Our final day in India was a long one. We started in Jaipur and made our way back to Delhi, before settling into a five-hour flight to Doha, a scramble through the airport, and a thirteen-hour flight to Boston.
Before flying home we had a final few adventures. The first was visiting the pilgrimage temple Holy Galta Gaddi, known to us as the monkey temple. This is a Hindu temple built to honor a divine water source, where Hindus come to bathe and offer prayers. Over the years, monkeys, cows, and pigs have made their home here.
Our students were thrilled to interact with the monkeys, respected representatives of the Hindu god, Hanuman, and the feeling appeared to be returned.
After leaving the monkeys to their peanuts and sunbathing, we traveled back to Delhi, stopping in the evening to examine a huge new Hindu temple, the third biggest in the world, on the way. No cameras or electronics were allowed inside, but we were able to watch a light and water show depicting the roots of Hinduism. It was an odd, rather modern take on the kinds of stories we had learned throughout the trip, rather like a Disney version of Hinduism.
We finished the day at the home of a Brimmer family; Neel Kumar’s grandmother graciously welcomed us to her home, fed us, and let us debrief the India Winterim. The students discussed the highs and lows of the trip, and the things for which they are grateful.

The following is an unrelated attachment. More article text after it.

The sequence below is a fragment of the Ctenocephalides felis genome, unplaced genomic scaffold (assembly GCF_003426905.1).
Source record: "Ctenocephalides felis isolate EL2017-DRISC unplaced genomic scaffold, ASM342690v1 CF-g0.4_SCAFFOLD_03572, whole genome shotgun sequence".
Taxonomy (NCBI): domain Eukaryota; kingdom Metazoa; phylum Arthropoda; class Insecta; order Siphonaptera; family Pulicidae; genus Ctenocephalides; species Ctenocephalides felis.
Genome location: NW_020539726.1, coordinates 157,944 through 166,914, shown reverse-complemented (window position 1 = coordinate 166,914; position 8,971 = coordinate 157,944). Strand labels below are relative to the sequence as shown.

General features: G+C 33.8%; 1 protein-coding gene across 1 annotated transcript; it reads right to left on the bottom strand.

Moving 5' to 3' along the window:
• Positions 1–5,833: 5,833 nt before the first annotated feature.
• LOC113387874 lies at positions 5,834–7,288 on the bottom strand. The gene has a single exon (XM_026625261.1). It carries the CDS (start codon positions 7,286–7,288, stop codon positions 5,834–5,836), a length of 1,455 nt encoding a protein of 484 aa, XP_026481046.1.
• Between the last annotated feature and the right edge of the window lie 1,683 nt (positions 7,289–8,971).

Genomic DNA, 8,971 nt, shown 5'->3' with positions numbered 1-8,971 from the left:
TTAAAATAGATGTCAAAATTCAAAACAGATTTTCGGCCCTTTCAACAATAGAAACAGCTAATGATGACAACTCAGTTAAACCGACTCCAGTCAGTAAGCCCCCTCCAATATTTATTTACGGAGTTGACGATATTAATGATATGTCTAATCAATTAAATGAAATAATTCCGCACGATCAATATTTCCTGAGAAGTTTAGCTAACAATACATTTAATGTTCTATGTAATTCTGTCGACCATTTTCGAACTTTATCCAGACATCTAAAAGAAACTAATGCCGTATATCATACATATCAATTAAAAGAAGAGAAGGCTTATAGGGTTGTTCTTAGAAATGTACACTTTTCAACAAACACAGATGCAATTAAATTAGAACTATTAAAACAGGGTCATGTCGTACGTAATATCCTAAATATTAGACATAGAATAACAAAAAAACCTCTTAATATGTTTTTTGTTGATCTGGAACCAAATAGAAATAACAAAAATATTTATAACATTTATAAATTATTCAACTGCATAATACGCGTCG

Now that we have returned, and there is a little time to reflect on our whole experience, I cannot emphasize how wonderful our students were: patient, curious, helpful, and kind to one another. This made the whole excursion even more special for the group.
All throughout our trip, people welcomed us by saying “Namaste.” This word is complicated to translate but essentially means that my soul recognizes your soul and that we are the same. The people of India use it to greet you and to send you on your way when you leave. This repetition, like a chanted prayer, means that we are always in the process of meeting new souls and seeing ourselves in them, always saying hello and goodbye to our own selves as we move through the world, and, if we are lucky, perhaps finding new ways of knowing ourselves.